Kevin Quinn ‘19 has decided to attend Oswego State University. Quinn said, “I chose Oswego because of the affordability. Not being in debt for the rest of my life is important to me. Also, the school have a really good communications program, which is what I want to study in College.” Quinn plans to get a masters degree in Broadcasting and Business Administration in five years. “Overall, I feel like I did a good job of executing what I wanted to achieve here at Northwood. And now, I’m off to the next stage of my life,” he added.


Grey Pfefferkorn ‘19

Grey Pfefferkorn ‘19 is attending Clarkson University. “Clarkson has a strong business program, and I got a $50,000 scholarship,” said Pfefferkorn. “I plan on getting my majors in Accounting there. Although I’m still on the fence, I might choose to play club hockey there as well.”


Chris Athanasiadis ‘19

Senior Chris Athanasiadis is excited to go to Saint Mary’s College of California. “I’m not sure yet what I’m going to study at Saint Mary’s, but it will probably be either Business or Marketing. And though I’m still waiting to hear back, I think that I’ll also be able to play Division I soccer there,” commented Athanasiadis. The best part about going to college for him is that he will be in California, which means “beautiful weather, lots of trees, and pretty girls!”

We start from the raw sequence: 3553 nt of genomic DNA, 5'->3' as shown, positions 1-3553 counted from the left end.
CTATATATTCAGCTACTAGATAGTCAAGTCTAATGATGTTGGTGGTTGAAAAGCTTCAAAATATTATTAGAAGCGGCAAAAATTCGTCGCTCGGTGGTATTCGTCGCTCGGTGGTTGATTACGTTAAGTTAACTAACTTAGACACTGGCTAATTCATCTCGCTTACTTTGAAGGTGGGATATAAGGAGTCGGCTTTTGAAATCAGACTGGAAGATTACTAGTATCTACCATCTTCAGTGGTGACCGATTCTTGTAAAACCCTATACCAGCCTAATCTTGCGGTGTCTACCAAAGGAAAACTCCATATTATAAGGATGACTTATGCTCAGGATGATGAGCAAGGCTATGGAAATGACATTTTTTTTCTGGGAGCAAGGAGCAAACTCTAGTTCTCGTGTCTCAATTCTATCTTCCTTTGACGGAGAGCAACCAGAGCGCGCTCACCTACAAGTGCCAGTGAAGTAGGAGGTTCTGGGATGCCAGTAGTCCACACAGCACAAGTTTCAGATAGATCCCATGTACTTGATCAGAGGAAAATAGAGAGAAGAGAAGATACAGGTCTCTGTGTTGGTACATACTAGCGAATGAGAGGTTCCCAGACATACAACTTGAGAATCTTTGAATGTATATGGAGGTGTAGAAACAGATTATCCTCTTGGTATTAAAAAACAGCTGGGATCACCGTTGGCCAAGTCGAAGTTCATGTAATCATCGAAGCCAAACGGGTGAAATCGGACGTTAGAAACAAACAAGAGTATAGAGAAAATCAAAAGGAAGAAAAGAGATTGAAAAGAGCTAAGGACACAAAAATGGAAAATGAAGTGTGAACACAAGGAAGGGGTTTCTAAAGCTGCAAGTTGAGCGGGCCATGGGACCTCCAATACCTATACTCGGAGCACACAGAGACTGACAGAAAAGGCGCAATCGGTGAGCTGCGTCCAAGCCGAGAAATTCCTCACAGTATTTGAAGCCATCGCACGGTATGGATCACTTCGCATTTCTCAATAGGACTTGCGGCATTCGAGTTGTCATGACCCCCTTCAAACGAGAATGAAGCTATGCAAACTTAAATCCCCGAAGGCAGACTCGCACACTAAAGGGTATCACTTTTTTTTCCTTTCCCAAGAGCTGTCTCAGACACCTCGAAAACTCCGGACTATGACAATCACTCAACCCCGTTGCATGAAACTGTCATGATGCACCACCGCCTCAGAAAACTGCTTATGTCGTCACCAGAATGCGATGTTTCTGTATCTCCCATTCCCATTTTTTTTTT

Josh Waters ’19

Senior Joshua Waters ‘19 is heading off to Dartmouth College in Hanover, New Hampshire. Water said, “I’m not quite sure what I am going to study there yet, but I think that I’m going for Economics.” The reason why he chose Dartmouth was not only because of the strong academics the school offers. “When I toured there, all of the faculty were really nice, and the Division I hockey coaches were very interested in me, which altogether made the school feel like the right fit for me,” said Waters.

All in all, it appears that the Senior Class of Northwood has a pretty firm grasp on where they will be attending in the fall. As the Northwood community prepares to say goodbye to these dear friends of ours and watch them take their next big step in this world, we wish them all the best of luck in both their college ambitions and in their lives thereafter.

What I Did During My Spring Break: Northwood Edition

At Northwood School, teachers aren’t likely to assign the classic essay, “What I Did Over Vacation,” so The Mirror asked Wyatt Friedlander to channel his inner elementary school student to write this report:


Lars Kroes ’21 in Vieux-Fort, St. Lucia (Photo: Facebook).

I went kite surfing and normal surfing with my family. I played golf with my mom and dad. I also hiked the Pitons, which was awesome! I got a concussion over break too which isn’t awesome.

– Lars Kroes ’21


Over the break, I went home to Chicago. I played hockey for a couple of different teams. I relaxed a lot over the break and hung out with some friends. I also worked out a lot.